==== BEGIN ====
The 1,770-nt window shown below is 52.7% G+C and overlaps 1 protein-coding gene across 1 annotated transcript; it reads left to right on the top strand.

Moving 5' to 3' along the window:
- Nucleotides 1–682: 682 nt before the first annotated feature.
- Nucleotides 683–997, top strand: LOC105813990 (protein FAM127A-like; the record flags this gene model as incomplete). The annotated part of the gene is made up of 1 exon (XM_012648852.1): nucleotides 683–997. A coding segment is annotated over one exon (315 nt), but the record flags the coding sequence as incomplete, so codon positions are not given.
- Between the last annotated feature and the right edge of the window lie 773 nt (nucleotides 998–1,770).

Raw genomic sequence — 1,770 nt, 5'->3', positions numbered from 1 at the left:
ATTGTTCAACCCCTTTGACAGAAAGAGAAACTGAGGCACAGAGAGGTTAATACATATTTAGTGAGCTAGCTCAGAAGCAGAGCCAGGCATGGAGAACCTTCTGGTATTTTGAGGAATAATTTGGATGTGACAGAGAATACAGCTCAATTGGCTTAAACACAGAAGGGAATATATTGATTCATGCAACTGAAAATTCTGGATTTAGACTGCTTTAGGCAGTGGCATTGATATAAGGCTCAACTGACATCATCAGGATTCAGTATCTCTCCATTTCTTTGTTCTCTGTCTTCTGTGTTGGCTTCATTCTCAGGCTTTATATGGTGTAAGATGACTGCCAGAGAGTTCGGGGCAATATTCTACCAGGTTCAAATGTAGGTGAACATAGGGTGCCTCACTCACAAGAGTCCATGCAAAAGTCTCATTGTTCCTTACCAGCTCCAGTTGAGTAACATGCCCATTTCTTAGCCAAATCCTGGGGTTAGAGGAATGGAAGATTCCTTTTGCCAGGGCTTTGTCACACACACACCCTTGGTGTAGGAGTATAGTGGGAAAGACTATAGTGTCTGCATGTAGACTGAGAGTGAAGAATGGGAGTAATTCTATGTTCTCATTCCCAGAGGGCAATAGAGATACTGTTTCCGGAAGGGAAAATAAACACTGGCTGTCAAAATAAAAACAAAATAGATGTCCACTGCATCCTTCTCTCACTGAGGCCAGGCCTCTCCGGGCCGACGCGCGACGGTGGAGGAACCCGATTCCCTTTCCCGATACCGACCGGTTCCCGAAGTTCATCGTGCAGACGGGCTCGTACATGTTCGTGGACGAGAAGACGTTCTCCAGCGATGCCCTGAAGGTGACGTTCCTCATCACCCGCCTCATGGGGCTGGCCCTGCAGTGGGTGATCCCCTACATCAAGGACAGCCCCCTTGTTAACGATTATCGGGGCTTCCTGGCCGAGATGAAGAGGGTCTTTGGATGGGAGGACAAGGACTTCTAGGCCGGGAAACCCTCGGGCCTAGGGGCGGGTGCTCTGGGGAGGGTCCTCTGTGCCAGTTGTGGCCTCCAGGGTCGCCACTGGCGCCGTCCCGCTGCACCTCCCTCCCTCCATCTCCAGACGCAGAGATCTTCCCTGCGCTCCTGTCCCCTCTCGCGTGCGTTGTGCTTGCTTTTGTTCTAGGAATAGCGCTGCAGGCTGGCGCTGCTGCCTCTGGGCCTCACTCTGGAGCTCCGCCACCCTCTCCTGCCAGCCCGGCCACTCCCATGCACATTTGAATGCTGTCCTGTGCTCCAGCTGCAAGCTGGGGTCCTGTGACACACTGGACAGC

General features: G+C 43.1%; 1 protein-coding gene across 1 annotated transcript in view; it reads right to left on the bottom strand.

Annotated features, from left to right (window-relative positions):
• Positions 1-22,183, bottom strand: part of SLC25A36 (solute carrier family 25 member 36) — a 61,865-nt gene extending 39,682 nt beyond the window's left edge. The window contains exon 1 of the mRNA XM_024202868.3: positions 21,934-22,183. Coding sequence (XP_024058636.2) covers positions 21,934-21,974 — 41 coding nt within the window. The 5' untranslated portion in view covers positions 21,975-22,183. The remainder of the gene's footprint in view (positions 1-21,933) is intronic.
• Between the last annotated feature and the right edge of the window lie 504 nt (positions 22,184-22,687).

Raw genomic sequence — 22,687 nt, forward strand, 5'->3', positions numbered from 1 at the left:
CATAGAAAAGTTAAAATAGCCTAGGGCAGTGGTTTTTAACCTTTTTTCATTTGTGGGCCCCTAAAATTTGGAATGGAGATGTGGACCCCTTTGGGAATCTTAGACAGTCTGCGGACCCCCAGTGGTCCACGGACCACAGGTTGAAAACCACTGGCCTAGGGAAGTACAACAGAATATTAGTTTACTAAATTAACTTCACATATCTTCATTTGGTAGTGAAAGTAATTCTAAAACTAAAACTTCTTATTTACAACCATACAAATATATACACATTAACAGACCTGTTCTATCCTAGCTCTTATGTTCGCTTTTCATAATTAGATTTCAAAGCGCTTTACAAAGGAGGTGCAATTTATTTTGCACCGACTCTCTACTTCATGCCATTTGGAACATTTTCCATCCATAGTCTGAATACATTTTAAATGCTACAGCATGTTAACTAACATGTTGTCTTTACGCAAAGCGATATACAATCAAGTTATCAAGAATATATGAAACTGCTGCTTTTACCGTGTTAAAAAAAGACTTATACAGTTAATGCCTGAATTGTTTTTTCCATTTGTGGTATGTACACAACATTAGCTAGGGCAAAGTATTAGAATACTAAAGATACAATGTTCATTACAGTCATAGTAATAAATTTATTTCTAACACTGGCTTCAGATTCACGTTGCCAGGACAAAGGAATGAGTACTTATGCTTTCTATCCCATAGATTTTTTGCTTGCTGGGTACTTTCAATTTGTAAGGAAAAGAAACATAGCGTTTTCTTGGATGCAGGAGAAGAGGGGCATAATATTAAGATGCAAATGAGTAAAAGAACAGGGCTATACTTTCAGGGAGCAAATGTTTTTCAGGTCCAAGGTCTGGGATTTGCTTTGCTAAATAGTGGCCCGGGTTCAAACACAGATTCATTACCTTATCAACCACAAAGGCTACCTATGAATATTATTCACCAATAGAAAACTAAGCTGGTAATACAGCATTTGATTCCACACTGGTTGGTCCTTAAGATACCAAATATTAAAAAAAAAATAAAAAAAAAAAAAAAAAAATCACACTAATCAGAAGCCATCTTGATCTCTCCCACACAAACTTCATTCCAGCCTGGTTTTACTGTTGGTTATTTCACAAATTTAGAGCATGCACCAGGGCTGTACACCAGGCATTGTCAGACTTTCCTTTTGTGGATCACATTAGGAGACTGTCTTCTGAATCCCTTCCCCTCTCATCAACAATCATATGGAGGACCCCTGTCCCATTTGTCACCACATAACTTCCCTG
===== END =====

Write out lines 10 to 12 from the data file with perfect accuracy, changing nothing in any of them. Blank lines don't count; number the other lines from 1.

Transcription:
• Positions 1-22,183, bottom strand: part of SLC25A36 (solute carrier family 25 member 36) — a 61,865-nt gene extending 39,682 nt beyond the window's left edge. The window contains exon 1 of the mRNA XM_024202868.3: positions 21,934-22,183. Coding sequence (XP_024058636.2) covers positions 21,934-21,974 — 41 coding nt within the window. The 5' untranslated portion in view covers positions 21,975-22,183. The remainder of the gene's footprint in view (positions 1-21,933) is intronic.
• Between the last annotated feature and the right edge of the window lie 504 nt (positions 22,184-22,687).

Raw genomic sequence — 22,687 nt, forward strand, 5'->3', positions numbered from 1 at the left: